Australian mineral and compound producer, Metalsearch, has moved a step closer to commercialising its novel synthetic zeolites production from kaolin feedstock.
The company has secured an exclusive worldwide licence from UniQuest, the technology transfer company of the University of Queensland, to begin synthesising zeolite.
This method has the potential to reduce zeolites production costs significantly.
The technology can significantly reduce the cost and time of manufacturing zeolite, which is used in water treatment, detergents and pharmaceutical industries.
A lab-scale study by the University of Queensland has demonstrated up to a 70 per cent reduction in the thermal activation energy consumption and up to an 80 per cent reduction in production time in subsequent zeolite precipitation steps.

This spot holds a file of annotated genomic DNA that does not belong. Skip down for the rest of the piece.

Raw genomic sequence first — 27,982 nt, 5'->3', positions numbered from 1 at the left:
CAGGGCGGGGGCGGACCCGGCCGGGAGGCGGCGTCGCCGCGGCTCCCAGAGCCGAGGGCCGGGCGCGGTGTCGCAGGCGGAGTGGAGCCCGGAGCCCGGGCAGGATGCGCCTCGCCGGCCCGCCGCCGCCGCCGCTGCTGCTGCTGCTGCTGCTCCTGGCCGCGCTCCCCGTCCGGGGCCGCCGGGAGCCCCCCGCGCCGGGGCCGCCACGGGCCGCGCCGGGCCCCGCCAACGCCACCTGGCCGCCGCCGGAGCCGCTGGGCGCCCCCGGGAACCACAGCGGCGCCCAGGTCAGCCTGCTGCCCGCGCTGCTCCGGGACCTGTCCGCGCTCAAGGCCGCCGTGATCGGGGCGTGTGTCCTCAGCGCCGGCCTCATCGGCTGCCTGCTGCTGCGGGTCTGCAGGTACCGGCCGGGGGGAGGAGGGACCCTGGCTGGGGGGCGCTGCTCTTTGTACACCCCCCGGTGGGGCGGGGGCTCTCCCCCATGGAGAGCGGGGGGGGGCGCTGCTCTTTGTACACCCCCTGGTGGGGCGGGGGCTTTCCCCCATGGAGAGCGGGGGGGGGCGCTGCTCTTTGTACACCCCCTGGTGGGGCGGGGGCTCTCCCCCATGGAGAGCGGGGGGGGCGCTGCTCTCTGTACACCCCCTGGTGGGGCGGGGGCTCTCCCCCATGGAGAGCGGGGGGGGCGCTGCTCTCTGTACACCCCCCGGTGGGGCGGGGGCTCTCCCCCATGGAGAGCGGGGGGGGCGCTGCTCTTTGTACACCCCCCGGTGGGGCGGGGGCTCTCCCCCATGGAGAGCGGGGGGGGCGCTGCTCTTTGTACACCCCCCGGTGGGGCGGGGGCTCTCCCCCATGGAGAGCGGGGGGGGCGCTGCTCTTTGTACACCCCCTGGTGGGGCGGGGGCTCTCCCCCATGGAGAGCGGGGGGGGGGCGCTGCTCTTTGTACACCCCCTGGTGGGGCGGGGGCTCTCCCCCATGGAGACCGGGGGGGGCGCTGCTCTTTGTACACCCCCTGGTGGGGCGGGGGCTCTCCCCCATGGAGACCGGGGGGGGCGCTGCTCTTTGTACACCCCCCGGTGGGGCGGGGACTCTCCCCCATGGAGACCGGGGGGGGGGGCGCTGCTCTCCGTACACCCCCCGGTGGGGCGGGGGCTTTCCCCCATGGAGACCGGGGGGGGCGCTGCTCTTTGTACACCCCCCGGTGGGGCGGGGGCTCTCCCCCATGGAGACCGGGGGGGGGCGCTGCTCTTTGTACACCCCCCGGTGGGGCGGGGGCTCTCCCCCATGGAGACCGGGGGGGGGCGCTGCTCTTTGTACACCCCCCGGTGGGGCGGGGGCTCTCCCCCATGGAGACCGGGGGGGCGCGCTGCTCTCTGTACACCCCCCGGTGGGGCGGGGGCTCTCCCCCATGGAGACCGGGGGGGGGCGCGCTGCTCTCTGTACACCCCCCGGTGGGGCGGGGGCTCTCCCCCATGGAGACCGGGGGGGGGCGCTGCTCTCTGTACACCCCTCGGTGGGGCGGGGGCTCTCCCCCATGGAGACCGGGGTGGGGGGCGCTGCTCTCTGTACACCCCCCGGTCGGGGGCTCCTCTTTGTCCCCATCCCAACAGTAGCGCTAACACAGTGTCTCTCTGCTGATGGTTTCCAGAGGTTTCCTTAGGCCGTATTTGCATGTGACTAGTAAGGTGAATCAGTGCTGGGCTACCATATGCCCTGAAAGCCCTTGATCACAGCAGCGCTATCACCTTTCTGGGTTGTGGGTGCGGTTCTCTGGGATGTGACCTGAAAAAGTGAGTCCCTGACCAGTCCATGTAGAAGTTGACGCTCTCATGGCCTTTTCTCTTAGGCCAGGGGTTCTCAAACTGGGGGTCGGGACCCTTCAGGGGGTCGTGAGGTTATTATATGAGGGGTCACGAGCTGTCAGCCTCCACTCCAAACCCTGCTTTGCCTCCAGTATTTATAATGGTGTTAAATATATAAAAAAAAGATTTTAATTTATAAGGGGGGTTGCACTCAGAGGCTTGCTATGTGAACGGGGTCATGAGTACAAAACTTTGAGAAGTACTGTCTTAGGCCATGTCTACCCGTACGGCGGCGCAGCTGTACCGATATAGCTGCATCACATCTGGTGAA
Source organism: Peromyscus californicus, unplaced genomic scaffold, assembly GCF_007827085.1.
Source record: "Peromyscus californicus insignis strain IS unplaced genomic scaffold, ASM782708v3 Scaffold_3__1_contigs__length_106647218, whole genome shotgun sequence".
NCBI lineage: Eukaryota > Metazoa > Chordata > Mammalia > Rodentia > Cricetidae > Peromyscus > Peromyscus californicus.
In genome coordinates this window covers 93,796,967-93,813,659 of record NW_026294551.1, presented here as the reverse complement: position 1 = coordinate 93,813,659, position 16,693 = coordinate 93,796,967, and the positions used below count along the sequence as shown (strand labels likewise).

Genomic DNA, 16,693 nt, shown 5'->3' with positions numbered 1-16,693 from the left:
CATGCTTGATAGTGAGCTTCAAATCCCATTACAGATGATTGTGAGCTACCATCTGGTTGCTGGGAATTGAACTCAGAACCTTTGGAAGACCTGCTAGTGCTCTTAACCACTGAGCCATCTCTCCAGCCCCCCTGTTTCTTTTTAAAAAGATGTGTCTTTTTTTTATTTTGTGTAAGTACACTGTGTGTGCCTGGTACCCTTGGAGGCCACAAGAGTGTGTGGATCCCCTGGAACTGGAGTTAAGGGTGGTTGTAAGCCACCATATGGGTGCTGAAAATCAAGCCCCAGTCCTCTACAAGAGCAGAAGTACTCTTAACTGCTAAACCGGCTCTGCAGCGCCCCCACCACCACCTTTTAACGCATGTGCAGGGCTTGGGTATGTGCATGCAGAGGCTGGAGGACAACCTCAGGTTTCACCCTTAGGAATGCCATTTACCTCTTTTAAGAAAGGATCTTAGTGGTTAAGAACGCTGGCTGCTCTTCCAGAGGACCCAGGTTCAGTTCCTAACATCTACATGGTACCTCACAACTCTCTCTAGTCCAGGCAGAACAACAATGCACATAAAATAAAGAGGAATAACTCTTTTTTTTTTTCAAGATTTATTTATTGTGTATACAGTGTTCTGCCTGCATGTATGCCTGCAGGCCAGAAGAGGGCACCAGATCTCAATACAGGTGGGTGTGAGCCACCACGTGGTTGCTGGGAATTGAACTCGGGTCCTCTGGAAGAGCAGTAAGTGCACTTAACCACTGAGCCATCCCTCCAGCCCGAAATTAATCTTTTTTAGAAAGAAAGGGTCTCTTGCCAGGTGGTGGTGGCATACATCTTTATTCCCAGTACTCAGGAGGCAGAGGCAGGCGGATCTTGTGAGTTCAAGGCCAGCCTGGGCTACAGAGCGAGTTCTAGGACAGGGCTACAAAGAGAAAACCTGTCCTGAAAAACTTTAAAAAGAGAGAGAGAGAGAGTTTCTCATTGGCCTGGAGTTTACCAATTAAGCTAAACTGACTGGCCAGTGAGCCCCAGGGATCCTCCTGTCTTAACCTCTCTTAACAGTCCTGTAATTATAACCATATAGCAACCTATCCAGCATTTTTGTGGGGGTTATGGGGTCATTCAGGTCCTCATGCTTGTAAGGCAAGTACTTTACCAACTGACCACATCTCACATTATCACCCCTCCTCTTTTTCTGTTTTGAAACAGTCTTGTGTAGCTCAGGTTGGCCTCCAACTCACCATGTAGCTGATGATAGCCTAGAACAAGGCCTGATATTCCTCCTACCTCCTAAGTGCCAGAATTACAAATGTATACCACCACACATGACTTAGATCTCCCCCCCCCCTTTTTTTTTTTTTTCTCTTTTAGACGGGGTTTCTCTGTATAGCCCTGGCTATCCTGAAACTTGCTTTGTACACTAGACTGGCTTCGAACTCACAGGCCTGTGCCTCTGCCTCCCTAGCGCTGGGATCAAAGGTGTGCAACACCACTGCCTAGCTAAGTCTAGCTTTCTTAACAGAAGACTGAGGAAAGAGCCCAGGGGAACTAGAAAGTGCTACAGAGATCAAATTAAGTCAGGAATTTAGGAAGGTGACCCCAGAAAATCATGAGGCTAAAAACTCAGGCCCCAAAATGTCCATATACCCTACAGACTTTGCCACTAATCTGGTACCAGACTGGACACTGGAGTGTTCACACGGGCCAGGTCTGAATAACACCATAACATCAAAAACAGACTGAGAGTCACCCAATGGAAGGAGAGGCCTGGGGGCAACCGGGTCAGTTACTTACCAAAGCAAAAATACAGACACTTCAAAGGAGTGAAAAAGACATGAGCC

Metalsearch intends to use the process to produce synthetic zeolites from kaolin feedstock from its Abercorn project in Queensland, which has successfully produced aluminium oxide at a grade of 99.99 per cent.
Metalsearch chief operating officer Peter Zardo said adopting the innovative technology allows the company to fast track development of its Abercorn project, with low capital cost to commercial production.
“Metalsearch now has the potential for reporting a strong maiden JORC (Joint Ore Reserves Committee) resource on its Abercorn project, exciting technology and executive capability to go to the next level, we all look forward to the journey ahead and updating the market as we progress,” he said.
According to Zardo, the technology will also allow Metalsearch to pursue sub-licencing agreements to existing synthetic zeolite manufacturers and end users.
Metalsearch and the University of Queensland are aiming to construct a pilot plant for synthetic zeolite in the future.
Metalsearch also intends to undertake market participant research, particularly in China, which is recognised as the global manufacturing hub for the synthetic zeolite.